Actively managed exchange-traded funds may be the investment of the future, but investors are greeting them with all the enthusiasm of a four-year-old faced with Brussels sprouts.
Morningstar Inc. counts 247 actively managed ETFs in its database, and collectively, they have $54.9 billion in assets — pocket change in the $3.4 trillion ETF industry. So far this year through the end of April, investors have put about $8.3 billion into actively managed ETFs.
Even ETF giants such as The Vanguard Group have struggled to get investors to pay attention to their actively managed funds. Of the six active ETFs managed by the fund juggernaut, four have seen zero asset flows, according to ETF.com. (The four funds: Vanguard U.S. Liquidity Factor ETF (VFLQ), Vanguard U.S. Minimum Volatility ETF (VFMV), Vanguard U.S. Quality Factor ETF (VFQY) and Vanguard U.S. Value Factor ETF (VFVA).)
As with all ETFs, actively managed ETFs offer tax efficiency and intraday liquidity. The biggest successes in the sector have been intermediate-term bond ETFs, said Todd Rosenbluth, senior director of mutual fund and ETF research at CFRA.
"They have been very popular," Mr. Rosenbluth said.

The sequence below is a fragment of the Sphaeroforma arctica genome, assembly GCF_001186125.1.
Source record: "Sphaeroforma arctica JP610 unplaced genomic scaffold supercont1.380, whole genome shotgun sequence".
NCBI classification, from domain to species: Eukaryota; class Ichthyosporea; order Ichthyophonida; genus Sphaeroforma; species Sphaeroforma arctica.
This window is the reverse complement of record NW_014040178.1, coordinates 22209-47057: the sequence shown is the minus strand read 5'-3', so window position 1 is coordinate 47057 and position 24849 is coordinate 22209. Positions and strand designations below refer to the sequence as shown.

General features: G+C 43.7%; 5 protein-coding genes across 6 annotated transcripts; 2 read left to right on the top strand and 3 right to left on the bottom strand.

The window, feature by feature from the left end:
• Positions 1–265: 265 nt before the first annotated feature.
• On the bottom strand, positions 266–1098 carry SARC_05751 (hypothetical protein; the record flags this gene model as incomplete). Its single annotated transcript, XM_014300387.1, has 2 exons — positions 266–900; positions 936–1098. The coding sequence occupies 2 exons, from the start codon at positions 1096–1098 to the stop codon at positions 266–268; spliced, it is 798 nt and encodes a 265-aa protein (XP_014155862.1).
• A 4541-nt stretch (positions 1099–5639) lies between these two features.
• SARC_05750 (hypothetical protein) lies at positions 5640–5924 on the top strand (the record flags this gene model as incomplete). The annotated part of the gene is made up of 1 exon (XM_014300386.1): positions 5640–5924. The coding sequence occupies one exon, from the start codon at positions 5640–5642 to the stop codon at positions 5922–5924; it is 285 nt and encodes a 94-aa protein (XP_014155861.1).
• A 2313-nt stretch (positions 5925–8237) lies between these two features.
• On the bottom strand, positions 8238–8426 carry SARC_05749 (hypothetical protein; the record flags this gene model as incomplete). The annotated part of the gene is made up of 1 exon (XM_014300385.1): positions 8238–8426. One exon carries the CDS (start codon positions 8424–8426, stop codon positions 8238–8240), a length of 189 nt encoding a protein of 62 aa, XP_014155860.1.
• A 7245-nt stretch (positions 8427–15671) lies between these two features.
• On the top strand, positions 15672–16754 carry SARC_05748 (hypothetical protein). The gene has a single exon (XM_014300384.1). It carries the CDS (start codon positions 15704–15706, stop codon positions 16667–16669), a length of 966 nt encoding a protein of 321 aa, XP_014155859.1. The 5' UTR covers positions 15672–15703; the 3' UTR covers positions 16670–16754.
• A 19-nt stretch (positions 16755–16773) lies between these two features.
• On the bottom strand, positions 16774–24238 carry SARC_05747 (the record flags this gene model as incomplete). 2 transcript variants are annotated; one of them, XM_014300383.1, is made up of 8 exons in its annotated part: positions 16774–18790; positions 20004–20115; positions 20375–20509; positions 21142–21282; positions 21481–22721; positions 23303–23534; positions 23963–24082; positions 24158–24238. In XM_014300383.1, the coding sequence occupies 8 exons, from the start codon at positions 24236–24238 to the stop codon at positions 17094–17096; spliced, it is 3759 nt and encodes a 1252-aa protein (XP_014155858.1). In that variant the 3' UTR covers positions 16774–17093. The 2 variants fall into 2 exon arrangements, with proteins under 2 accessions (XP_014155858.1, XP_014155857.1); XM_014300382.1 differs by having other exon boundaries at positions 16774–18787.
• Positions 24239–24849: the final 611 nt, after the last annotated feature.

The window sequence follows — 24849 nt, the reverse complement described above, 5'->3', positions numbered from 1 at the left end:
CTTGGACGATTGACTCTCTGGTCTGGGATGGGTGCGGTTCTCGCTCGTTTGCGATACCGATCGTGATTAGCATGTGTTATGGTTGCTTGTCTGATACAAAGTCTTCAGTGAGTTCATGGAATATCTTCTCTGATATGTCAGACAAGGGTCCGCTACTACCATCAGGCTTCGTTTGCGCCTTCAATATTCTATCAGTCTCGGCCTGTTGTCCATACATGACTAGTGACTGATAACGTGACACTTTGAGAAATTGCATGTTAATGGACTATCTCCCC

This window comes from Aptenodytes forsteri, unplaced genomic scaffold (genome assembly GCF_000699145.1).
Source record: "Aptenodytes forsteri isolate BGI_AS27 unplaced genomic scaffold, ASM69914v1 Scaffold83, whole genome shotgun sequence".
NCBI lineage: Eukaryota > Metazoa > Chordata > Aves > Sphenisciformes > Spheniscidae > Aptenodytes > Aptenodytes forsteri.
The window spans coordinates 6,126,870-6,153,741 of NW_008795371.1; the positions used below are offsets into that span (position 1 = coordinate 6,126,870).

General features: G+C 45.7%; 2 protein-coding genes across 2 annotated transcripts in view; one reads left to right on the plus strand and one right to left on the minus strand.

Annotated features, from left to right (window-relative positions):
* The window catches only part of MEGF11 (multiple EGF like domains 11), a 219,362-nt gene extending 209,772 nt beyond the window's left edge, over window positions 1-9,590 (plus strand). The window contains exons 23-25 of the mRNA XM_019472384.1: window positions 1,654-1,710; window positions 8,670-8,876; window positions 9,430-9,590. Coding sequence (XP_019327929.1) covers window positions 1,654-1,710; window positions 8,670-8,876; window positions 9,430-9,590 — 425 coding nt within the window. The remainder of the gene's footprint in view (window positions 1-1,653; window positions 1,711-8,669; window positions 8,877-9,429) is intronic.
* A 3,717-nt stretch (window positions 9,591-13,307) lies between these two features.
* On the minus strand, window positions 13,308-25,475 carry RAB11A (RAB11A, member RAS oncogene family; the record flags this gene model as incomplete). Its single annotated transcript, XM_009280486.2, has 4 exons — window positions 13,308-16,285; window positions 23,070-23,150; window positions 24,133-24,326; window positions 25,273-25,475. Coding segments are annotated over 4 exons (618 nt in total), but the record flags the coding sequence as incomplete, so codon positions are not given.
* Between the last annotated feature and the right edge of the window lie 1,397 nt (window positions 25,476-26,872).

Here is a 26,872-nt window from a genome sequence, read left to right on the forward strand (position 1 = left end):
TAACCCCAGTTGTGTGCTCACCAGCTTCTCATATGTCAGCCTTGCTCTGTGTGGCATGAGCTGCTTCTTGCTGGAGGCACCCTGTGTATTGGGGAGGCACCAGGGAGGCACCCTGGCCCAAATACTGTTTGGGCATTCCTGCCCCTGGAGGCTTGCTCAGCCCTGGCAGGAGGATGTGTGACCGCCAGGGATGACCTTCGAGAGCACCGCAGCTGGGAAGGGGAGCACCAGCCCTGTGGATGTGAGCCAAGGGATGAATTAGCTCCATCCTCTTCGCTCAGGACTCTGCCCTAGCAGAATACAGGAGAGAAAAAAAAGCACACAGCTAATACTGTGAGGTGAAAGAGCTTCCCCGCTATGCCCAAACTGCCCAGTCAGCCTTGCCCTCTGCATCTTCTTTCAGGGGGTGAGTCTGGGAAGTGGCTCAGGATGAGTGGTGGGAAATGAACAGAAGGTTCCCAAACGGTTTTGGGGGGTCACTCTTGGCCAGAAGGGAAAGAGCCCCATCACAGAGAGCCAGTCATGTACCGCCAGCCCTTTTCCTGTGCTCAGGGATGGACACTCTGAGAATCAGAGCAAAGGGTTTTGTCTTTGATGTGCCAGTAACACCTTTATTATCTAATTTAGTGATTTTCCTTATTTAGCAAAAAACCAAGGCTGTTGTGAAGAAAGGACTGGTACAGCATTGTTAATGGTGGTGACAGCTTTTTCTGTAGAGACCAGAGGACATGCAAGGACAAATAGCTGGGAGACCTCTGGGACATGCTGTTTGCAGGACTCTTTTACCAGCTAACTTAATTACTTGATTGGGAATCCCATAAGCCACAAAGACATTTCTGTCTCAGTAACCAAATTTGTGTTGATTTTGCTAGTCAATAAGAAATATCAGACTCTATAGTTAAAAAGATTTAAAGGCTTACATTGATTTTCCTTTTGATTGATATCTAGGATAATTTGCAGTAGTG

The $9.2 billion Pimco Enhanced Short Maturity Active ETF (MINT), for example, is the largest actively managed ETF; so far this year, it has seen an estimated $966 million in net new inflows, according to Morningstar.
One reason that actively managed ETFs could be unpopular is the fact that they are actively managed. Few active stock managers have beaten the broad market indexes during this bull market, and fund investors, particularly advisers, have been quick to figure that out.
In the past 12 months, investors have put just $20 billion into actively managed mutual funds and ETFs, according to Morningstar, while passively managed funds have welcomed $347 billion into their coffers.
And U.S. equity funds in general have been unpopular, which is one reason why active bond ETFs are seeing the most interest from investors. This year, domestic stock funds and ETFs have watched $64 billion flee, according to the Investment Company Institute, the funds' trade group. In the meantime, bond funds and ETFs have welcomed $98 billion.
Will actively managed ETFs ever catch on? "Five or six years ago, I said actively managed ETFs were like the Chicago Cubs — it was always going to be next year for them," said Ben Johnson, director of global ETF research at Morningstar. "Now the Cubs have won the World Series, but active ETFs are just a small fraction of ETF assets."